We also have the amazing privilege of interacting with people that most folk avoid, condemn, judge or simply don't see.  We often have people who are in need come into our ministries or churches.  I believe Jesus when he said he is to be found "in the least of these" and that when you do things for those others do not acknowledge that you experience Christ.  I know it is possible to become jaded by experiences of being lied to by someone asking for help.  But my own wish, my own striving is always to see the person behind whatever story they tell me whether it is true or not; to go deeper and really see the person who has been so hurt by life that they stand before me with a story, again true or not.  And in those interactions with other broken people, I see reflected my own brokenness, my own need for truths that go beyond the stories I share, my own need for other people and for their help.  It would be less than honest to say I never feel threatened or overwhelmed in these interactions.  But every time I have an interaction with someone I would rather avoid, I feel the call to look at myself and what I am uneasy with, what makes me uncomfortable.  I am forced to face my own prejudices and biases and to learn from them.  The opportunity to weekly and sometimes daily grow and learn is another of the great gifts of our work. We are called to love and serve those in need.  And as pastors we are able to answer that call as part of our daily service.  That is a gift as we experience grace in the giving, in the loving, in the serving.

Finally, I want to mention one other way in which our work is an amazing call, honor and privilege. I do not believe there is one pastor out there who has not been hurt by the people they serve.  This can take many forms.  Parishioners hold pastors to higher standards most of the time and expect from us, therefore, a level of performance that none of us can meet all the time. They also don't seem to realize that we have as many feelings, insecurities and doubts as everyone else.  Parishioners hurt us, therefore, in many ways.  They can become angry when they perceive we have made a mistake, or when they feel we have slighted them in some way. Sometimes they choose to attack rather than talk to us about their needs and their feelings. They can be nasty and cruel in evaluations.  And sometimes they gather others to them and attack as a group. Parishioners hurt us by dismissing our ministry with them and asking other pastors to serve in important life transitions instead.  I could go on and share stories of pastors who've been chewed up, spit out and broken by congregants who have no regrets at all about the way they have treated them.  The truth is they hurt us in a myriad of ways and in a myriad of situations. And again, there is not one pastor I know who has never been hurt by those they are called to serve.  But it is in the midst of that we hear God asking us to love even those who would hurt us and would hate us.  When we are called to sit with,  pray for, and hold the hand of someone who has made our life difficult, painful, or stressful, it moves us to be better than we are.  It challenges us to live what we preach by forgiving even when forgiveness is not sought, by loving even when the other does not want our love, and by rising above our own egos to truly show the face of grace, love and compassion.  For me personally, this is one of the hardest things I am called to do. Even as I write this faces float before my eyes of people who have been unkind whom I have still been called to love and care for.  My profession forces me to do what I might otherwise avoid. It calls me on my stuff, and forces me to own what is my own baggage, my own brokenness, and my own ego.  That too is a gift that deepens in me every time I am able to it.  When I am able to forgive and let go, I feel God's presence moving in my being.  When I am able to look at an angry face and love the person behind it, sometimes I have been gifted to experience tears of healing for both of us.  When I am able to move myself out of the way and just be a presence for the other, I have felt an awareness of that which is bigger than all of us in the room guiding, affirming, and loving us both.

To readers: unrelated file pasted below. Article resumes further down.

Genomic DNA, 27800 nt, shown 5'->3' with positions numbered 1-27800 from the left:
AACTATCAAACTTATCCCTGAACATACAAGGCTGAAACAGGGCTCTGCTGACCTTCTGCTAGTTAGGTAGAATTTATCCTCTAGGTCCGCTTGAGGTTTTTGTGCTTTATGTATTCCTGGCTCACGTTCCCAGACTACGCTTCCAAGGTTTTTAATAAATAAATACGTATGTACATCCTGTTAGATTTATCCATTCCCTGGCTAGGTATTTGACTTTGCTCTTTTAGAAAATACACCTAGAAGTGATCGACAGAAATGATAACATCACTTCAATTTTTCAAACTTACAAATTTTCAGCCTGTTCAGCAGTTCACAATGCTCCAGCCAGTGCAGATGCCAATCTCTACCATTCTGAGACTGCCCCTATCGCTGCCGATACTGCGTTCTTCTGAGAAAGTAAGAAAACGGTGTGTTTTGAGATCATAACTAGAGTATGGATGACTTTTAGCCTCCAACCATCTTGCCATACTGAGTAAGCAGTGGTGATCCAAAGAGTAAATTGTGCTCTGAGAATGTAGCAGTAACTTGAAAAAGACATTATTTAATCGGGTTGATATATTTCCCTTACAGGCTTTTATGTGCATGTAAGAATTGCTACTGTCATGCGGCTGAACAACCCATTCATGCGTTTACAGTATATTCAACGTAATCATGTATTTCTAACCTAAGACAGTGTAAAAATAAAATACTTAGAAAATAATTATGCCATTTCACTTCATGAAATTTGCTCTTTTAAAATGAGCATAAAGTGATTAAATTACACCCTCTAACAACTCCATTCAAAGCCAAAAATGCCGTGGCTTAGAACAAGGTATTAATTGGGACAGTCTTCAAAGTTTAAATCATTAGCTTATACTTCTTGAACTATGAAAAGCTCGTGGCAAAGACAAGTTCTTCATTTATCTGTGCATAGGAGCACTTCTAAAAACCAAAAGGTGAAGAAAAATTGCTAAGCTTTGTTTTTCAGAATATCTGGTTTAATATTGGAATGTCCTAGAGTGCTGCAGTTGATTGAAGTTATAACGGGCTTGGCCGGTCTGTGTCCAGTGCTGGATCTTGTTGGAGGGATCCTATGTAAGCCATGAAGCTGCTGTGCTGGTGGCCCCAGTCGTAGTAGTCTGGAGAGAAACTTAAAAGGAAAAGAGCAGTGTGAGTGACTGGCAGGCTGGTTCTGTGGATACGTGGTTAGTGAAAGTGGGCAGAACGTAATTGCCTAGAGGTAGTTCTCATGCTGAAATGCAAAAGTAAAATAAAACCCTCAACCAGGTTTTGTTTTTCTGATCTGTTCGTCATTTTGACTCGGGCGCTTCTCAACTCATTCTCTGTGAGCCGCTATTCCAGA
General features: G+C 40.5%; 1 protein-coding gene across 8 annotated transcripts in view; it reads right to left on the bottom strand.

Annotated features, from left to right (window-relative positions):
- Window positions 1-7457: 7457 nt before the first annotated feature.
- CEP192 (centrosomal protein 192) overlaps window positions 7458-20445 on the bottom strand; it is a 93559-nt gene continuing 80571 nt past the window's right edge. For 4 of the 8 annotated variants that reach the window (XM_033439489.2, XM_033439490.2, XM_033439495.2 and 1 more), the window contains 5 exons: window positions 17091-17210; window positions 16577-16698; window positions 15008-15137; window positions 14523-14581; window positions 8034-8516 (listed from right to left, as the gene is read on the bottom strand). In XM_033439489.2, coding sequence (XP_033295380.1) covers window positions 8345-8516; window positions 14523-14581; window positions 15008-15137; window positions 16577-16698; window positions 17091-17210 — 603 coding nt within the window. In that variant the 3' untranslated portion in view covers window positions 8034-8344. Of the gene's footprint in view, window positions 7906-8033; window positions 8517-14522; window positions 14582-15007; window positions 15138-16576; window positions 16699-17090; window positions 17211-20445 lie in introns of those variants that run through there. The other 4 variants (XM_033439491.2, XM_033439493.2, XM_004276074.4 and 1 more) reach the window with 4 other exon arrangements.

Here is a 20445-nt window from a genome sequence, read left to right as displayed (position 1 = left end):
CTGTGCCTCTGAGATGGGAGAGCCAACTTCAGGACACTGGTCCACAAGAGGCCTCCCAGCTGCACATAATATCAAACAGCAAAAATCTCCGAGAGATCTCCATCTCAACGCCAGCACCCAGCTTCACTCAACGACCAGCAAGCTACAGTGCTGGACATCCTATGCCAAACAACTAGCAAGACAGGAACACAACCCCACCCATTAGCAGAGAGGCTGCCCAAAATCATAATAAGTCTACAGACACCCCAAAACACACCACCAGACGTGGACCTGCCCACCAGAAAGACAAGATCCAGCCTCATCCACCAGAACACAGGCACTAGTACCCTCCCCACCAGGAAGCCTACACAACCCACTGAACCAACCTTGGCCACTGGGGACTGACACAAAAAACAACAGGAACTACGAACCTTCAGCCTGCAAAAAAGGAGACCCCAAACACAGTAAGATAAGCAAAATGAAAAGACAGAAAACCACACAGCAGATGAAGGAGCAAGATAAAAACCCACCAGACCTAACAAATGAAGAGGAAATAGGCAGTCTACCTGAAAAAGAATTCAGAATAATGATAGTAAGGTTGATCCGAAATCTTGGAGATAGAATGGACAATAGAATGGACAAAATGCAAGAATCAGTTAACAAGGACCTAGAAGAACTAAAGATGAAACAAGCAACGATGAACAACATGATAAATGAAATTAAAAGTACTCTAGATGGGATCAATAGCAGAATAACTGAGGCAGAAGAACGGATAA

As pastors we have the joy of being able to focus all of our time on God and on loving others.  We get to study, read, teach, be creative, plan, vision and dream.  We get to walk with people through it all. We get to be blessed by the ministries of those around us.  It is an honor and privilege to be able to serve people as a pastor because we are the ones who are blessed by each person we encounter.  May all of us who serve in these positions walk with the gentle reminder that our work is a blessing to us. And that we are therefore called to walk with grace, joy and humility in every step we take.